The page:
Sonti Mdebele, a graduate of the Gibson Kente School of theatre in Johannesburg, arrived in Botswana soon after the outbreak of the student uprising in South Africa.
Hers was a lone voice in an arts community that sorely missed the female voice. ‘Sis Dineo of the Scarers was, and probably still is, a primary school teacher who sang with The Scarers in the 1970s when the band was at its most popular.
Sonti brought the sophistication that can only come with training to popular music in Botswana, then shifting away from the Euro-American strain that dominated radio and the record stalls, towards the folk based idiom popularly known as Mbaqanga in southern Africa.
Her debut recording ‘Back Home Where I Belong’ is her testimony about her travels as a person living in exile in Botswana and Europe, as well as an affirmation of the dawn of the new era in which southern African music would find its place at the head of the folk musics of the world.
Perhaps that is why a third of the tracks on ‘Back Where I Belong’ are traditional songs to which Sonti and her collaborators on the record add a few of their own additional words.
The second track, Jiye Mame, is one such song together with the lullaby, Thula-baba,’ Please do not cry, my son’ should be a fair translation. The others are the West African folk standard made famous by Miriam Makeba, ‘Malaika’ and the other South African standard, ‘Ntyilo Ntyilo’ composed by Alan Silinga.
The most captivating track on the CD is ‘Soul Afrique’.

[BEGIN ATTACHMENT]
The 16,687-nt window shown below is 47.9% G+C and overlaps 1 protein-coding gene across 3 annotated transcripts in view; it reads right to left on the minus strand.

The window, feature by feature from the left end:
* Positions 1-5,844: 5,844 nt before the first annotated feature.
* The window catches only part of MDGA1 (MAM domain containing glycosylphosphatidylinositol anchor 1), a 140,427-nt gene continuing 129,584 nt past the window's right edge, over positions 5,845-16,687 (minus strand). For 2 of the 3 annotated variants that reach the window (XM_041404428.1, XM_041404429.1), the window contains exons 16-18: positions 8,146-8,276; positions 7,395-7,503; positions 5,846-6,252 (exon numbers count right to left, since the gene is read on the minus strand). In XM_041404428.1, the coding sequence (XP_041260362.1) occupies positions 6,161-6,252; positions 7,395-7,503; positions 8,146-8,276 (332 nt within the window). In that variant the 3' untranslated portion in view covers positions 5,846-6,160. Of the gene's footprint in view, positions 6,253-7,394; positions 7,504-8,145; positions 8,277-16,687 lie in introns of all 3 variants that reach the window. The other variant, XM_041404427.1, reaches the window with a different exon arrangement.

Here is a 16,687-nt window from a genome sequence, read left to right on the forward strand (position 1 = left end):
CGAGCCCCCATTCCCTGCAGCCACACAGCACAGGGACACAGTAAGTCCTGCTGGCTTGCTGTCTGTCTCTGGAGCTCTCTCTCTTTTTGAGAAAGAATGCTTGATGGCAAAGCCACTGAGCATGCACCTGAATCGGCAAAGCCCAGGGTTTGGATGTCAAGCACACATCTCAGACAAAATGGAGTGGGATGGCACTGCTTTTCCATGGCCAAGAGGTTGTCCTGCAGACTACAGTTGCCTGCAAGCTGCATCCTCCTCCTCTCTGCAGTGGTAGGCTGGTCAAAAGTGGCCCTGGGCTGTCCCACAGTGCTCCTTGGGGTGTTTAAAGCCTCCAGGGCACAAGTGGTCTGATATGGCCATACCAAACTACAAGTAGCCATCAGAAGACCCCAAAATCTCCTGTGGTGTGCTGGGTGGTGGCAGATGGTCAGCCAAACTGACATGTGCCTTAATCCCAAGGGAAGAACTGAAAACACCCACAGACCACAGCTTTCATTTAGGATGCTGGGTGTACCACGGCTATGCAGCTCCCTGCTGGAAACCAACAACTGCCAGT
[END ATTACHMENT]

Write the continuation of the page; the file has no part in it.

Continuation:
Trumpet player, Feya Faku, known for his collaborative work with Winston ‘Mankunku’ Ngozi, leads the melancholy-soulful horn intro with alto saxophonist and composer, Paul van Kemenade, trombonist, Louk Boudenteijn and tenor saxophonist, SydneyMnisi.
Sonti takes over with a lyric borrowed from the Setswana words in which a daughter begs for forgiveness from her aunt, seeking respite from the rain outside.
Sonti pays tribute to her mentor, Miriam Makeba, with a rendition of the Caiphus Semenya composition, ‘A Promise’.
Sonti will not regret a single note on this undertaking, and she should forever be grateful for the support of all the musicians, especially the horn section which provides warm and thoughtful backing on Soul Afrique and Ntyjilo Ntyjilo.
ÔÇó Sonti Mdebele, ‘Back where I Belong is available at Game City
Masego Woki’s recording ‘Bua Re Utlwe’ comes after several years of collaboration with musicians all over Botswana.
The title track ‘Bua’ is an exhortation to the woman’s lover, seeking acknowledgement of her beauty in her lifetime.
In Boela Mo Gae, the woman pleads with her lover to come back home. She misses him. ‘Thula’ is a swing mbaqanga in which mother comforts her weeping child.
The listener is treated to five more songs on the eight-track recording which also features Lister Boleseng on tenor saxophone and guitarist John Selolwane with Munyaradzi Vuya on keyboards and drums on all tracks.
Aubrey Woki, Masego’s husband, makes a handsome contribution on bass and vocals highlighted on the song written in tribute to Masego, ‘Mma Woki’.
ÔÇó Contact: 71257283